Fourth round of domestic epidemic flare-up in China-Myanmar border city continues as one more domestic COVID-19 case detected in Ruili
Published: Aug 25, 2021 02:46 PM

Ruili port in Southwest China's Yunnan Province links the country with Myanmar. Photo: IC

Ruili port in Southwest China's Yunnan Province links the country with Myanmar. Photo: IC

China-Myanmar border city Ruili attracted public attention on Wednesday again as its fourth round of domestic epidemic flare-up shows no sign of end after one domestic COVID-19 case was reported, highlighting the complexity of border epidemic prevention and control.

The confirmed case was detected among the recent round of mass nucleic acid tests on Monday. The 64-year-old was confirmed infected with coronavirus on Tuesday. 

The Global Times learnt from local sources that Ruili had just lifted its residential lock down measures in recent days as the epidemic resurgence since July showed easing signs with only sporadic cases registered. 

However, it has never fundamentally stamped out the fourth wave of the epidemic flare-up due to the complexity of border epidemic prevention and control. The Global Times learned from a government source that despite Ruili's ramped up efforts to crack down on stowaways, the possibility of some people still trying to illegally cross the border from Ruili, a city which shares a 170-kilometer border line with Myanmar, cannot be ruled out. 

The flare-up starting from July 4 this year marked the fourth time the city has been hit by the COVID-19 epidemic.

The government source said since the epidemic began, Ruili has conducted more than 30 rounds of nucleic acid tests, a key method of detecting potential infected people. A local resident surnamed Jiang living in Ruili's Jiegao port, told the Global Times he had done about 6 times of nucleic acid tests in recent months. 

Ruili now has one high-risk epidemic region called the Jiegao Guomen community that physically borders Myanmar, and two other medium-risk regions. 

The Jiegao Guomen community issued a notice on Monday that all residents living in the community, both Chinese and Myanmar residents, are to be quarantined for 14 days in order to cut off the virus transmission route and tame the local outbreak. The Global Times learned that about 15,000 people have been quarantined.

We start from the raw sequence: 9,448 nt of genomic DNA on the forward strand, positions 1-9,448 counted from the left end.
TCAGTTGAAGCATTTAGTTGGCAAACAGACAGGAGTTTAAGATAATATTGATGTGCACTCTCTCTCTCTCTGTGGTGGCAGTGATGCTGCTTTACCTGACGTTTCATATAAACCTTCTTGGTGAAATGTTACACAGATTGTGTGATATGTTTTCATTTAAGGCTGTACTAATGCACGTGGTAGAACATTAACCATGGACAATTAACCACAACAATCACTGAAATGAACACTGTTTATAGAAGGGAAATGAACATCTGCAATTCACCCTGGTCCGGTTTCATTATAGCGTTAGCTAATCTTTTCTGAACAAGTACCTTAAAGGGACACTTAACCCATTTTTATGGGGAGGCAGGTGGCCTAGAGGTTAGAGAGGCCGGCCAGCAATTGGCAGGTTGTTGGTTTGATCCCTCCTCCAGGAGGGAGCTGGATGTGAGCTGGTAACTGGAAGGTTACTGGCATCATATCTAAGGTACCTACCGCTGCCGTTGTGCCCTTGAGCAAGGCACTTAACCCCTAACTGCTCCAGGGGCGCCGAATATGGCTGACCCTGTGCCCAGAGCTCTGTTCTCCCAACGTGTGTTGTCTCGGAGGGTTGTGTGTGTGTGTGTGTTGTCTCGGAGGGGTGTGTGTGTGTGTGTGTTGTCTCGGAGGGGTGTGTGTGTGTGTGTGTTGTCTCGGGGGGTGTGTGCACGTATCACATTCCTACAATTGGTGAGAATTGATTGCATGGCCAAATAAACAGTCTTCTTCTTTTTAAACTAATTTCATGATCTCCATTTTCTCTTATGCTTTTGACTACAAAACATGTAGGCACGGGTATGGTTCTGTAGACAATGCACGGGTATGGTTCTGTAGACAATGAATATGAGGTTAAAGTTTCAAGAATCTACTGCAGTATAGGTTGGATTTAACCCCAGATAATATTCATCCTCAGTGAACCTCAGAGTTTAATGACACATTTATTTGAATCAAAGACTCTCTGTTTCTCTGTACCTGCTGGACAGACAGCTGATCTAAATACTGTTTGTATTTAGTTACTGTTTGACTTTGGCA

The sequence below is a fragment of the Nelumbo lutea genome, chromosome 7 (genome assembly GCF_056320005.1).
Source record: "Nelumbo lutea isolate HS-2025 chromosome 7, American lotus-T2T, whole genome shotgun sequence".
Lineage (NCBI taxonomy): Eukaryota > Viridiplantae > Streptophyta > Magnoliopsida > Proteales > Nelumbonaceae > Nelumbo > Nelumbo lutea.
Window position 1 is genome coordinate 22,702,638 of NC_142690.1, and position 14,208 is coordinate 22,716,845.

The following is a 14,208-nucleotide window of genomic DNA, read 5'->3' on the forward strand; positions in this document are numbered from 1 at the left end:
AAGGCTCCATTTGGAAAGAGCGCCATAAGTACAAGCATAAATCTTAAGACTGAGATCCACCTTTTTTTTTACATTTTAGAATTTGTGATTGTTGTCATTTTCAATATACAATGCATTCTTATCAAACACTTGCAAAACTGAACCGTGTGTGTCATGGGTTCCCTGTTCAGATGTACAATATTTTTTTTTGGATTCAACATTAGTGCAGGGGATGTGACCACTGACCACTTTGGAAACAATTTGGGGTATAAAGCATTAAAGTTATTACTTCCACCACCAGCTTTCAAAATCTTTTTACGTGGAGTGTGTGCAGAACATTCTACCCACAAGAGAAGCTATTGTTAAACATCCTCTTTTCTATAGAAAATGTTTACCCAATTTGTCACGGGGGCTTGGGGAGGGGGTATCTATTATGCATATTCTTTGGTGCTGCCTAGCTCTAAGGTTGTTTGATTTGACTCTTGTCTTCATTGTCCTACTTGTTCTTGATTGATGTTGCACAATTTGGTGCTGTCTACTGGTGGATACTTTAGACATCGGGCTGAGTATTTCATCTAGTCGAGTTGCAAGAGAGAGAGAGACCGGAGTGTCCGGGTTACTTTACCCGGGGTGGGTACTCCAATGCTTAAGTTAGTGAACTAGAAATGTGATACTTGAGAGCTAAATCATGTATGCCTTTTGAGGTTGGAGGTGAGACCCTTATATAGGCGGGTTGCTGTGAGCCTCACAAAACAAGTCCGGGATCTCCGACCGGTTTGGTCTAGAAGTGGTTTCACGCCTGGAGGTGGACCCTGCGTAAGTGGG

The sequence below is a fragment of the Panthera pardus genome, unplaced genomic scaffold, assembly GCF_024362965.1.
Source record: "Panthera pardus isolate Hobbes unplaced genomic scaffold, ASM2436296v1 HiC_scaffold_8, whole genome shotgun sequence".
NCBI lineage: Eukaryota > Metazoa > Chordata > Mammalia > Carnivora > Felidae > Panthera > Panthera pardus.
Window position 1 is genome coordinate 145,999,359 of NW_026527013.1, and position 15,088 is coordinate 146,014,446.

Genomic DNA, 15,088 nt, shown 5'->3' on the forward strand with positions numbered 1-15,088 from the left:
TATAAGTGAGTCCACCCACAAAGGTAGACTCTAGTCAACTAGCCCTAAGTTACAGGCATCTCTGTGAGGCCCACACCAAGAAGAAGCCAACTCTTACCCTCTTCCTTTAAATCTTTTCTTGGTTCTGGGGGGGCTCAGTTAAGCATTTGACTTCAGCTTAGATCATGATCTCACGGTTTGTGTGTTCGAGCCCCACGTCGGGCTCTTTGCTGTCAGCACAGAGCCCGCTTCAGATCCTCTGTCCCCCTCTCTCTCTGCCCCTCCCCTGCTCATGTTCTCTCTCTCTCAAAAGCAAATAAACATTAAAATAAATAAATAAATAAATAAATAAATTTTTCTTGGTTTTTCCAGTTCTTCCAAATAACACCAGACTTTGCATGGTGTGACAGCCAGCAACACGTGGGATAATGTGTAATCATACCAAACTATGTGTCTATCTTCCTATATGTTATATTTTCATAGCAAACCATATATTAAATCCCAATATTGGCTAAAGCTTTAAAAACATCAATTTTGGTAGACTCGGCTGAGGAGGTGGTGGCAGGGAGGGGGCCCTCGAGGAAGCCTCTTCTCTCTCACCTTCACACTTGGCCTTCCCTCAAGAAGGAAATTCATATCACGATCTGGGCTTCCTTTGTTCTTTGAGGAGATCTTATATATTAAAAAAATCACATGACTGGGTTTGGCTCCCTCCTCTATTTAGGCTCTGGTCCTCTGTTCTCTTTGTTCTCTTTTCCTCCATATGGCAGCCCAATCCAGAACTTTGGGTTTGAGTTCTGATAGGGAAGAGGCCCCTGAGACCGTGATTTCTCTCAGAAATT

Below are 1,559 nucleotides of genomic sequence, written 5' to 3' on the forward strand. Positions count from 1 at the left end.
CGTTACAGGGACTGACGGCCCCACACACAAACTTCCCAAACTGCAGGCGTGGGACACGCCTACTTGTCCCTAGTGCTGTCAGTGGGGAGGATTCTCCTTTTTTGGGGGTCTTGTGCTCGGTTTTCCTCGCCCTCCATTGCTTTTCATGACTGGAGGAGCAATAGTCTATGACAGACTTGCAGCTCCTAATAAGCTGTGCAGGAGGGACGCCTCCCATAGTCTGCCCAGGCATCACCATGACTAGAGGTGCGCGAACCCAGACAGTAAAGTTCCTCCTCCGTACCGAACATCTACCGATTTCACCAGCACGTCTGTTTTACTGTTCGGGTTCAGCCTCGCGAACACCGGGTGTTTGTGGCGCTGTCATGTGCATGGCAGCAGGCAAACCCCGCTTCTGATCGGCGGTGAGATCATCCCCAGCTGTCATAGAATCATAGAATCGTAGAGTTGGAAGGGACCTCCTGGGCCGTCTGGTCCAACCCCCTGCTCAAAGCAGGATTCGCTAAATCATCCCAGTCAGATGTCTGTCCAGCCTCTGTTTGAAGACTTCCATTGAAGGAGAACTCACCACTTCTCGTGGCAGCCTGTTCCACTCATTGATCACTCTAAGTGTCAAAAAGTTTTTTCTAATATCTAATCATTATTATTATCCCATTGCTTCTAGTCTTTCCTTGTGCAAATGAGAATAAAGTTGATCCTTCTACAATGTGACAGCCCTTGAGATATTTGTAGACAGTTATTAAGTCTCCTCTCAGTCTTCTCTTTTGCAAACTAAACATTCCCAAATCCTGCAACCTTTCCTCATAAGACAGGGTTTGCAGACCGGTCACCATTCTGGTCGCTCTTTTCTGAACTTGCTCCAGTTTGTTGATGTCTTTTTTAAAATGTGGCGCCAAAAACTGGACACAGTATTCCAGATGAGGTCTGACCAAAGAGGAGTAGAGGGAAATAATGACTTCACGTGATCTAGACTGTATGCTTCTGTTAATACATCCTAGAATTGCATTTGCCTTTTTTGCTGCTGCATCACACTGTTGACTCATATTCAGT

Despite easing signs of epidemic control, Ruili has been keeping an intense attitude to fight the epidemic in the community and at the border line. The provincial officials in Yunnan Province visited Ruili over the weekend, urging local departments to boost their belief that Ruili will win over the virus and continue to pour efforts to enhance the periodical improved epidemic prevention and control.

The visiting provincial officials also urged the local government to ensure that people are protected and timely deal with all kinds of problems that residents encounter. 

The Global Times learnt from sources that have been affected by the epidemic that a large number of businessmen who had been operating shops in Ruili are seeking ways to go back to their hometowns. Now the government is processing their applications and nucleic acid test certificates. 

Besides the one domestic case, Ruili also reported six imported cases. The Global Times was told by the government source mentioned above that those imported patients were engaged in telecommunications and internet fraud cases. Their arrival may not have direct impact on local cases as they underwent closed-loop management once at the border checkpoints.